A man seeking declarator that the Scottish Parliament can legislate for a referendum on Scottish independence without the consent of Westminster, has failed to obtain a protective expenses order (PEO) in the Court of Session.

Martin Keatings, who has raised the action against the Advocate General as representing the UK Government, along with the Lord Advocate and the Scottish Ministers, moved for a PEO at common law since his case did not come within chapter 58A of the Court of Session Rules. He argued that he met the criteria in Newton Mearns Residents Flood Prevention Group v East Renfrewshire Council (2013). The Advocate General opposed the motion.

Lady Poole, in the Outer House, found that the case had real prospects of success, which was not intended as a high test to pass. 

Turning to the Newton Mearns criteria, she was satisfied that the case raised an issue of general public importance – but not that the public interest required the issue to be resolved in these proceedings.

"It is relevant to notice the mechanisms contained in ss 31-33 of the [Scotland Act 1998]", she said. "These provide for pre-enactment scrutiny of bills in the Scottish Parliament, including references to a court (the Judicial Committee), to ensure that they are within legislative competence. If and when a bill for an independence referendum is introduced, those statutory processes are available to resolve the issue of general public importance raised in this case. Parliament has thereby provided a pre-enactment means of resolution. Judicial review is available to resolve issues of legislative competence after enactment.

"Further, these particular proceedings are not an appropriate way to resolve the underlying issue. The court is being asked in this action to construe the limits of the legislative power of the Scottish Parliament." This was a matter governed principally by the 1998 Act, which focused on enactments.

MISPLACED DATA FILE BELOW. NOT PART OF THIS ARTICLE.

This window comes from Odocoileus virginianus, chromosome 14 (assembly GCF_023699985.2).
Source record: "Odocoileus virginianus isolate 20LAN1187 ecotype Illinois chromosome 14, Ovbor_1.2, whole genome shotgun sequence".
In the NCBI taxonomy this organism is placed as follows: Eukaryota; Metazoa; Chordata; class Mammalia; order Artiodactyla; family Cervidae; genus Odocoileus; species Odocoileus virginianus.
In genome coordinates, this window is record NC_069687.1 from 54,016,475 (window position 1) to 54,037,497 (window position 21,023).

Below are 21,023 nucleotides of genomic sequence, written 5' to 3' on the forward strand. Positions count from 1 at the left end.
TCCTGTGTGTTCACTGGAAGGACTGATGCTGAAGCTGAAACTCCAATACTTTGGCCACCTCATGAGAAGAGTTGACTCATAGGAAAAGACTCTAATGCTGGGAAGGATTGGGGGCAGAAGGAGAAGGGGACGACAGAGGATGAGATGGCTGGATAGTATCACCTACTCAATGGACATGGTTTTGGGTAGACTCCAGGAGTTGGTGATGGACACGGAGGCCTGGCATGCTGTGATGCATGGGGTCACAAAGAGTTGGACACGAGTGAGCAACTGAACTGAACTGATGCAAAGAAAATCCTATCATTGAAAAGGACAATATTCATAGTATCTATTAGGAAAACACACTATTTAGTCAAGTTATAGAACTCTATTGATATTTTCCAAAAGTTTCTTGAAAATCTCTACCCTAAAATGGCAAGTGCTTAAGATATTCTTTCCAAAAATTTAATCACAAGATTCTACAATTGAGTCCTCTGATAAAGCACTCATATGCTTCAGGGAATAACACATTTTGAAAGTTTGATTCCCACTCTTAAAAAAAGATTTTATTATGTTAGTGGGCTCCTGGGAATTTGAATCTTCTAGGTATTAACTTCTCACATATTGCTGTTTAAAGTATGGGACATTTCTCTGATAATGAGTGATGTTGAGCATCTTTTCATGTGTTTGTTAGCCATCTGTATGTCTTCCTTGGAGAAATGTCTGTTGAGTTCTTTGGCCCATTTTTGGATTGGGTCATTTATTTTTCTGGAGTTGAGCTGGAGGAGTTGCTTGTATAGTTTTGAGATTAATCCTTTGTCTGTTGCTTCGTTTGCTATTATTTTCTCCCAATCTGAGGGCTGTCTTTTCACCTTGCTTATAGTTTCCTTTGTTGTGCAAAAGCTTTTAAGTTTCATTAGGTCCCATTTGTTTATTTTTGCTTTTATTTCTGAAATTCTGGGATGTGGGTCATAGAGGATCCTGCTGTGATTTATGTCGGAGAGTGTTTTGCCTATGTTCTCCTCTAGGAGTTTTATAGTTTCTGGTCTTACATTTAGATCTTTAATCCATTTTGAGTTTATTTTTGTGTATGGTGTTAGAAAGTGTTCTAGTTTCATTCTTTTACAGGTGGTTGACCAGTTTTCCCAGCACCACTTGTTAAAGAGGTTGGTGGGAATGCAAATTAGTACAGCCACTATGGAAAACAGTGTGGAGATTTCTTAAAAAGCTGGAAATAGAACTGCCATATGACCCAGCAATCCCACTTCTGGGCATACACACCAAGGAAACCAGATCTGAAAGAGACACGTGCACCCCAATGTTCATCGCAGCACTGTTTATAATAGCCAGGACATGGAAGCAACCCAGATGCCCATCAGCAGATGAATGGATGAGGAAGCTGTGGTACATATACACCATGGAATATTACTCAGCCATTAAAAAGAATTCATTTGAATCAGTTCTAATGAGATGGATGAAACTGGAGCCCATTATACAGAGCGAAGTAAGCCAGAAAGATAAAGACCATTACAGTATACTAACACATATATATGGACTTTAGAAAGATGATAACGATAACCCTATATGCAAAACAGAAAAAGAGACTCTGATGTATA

"Currently there is no existing provision or Act to which the court can meaningfully apply the legal tests which define the limits of the legislative competence of the Scottish Parliament. Nor is one imminent... It remains uncertain when and whether in the future there will be any vote on any such legislation."

She added: "The finding I have made does not prevent the pursuer carrying on with these proceedings if he chooses."

Lady Poole further considered that the test of having a private interest in the outcome should be considered in the financial sense, and that the pursuer had an indirect financial interest because of the crowdfunding currently being used to fund his action, if he were then to receive an award of expenses from the defenders. The form of the PEO could have been modified to avoid this, but the criterion was not met in the form in which the application was made.

On the next test, whether it was fair and just to make the order having regard to the pursuer's and defenders' financial resources, Lady Poole considered the likely expenses should be assessed at £65,000 per party including VAT (the pursuer had argued for nearly £140,000; the first defender argued that the legal aid rate of £25,446 should be taken into account). The total of £195,000 was a high figure even with access to money from crowdfunding; and while a high cap would have been applied, it was "not objectively reasonable for the pursuer potentially to be liable for a sum quite as high as that in legal expenses".

However she was not satisfied that the action would be discontinued if the order was not made, due to the money raised by crowdfunding.

The pursuer having met only two of the five tests, she was not satisfied that it was fair and just to grant the PEO.

Click here to view Lady Poole's opinion.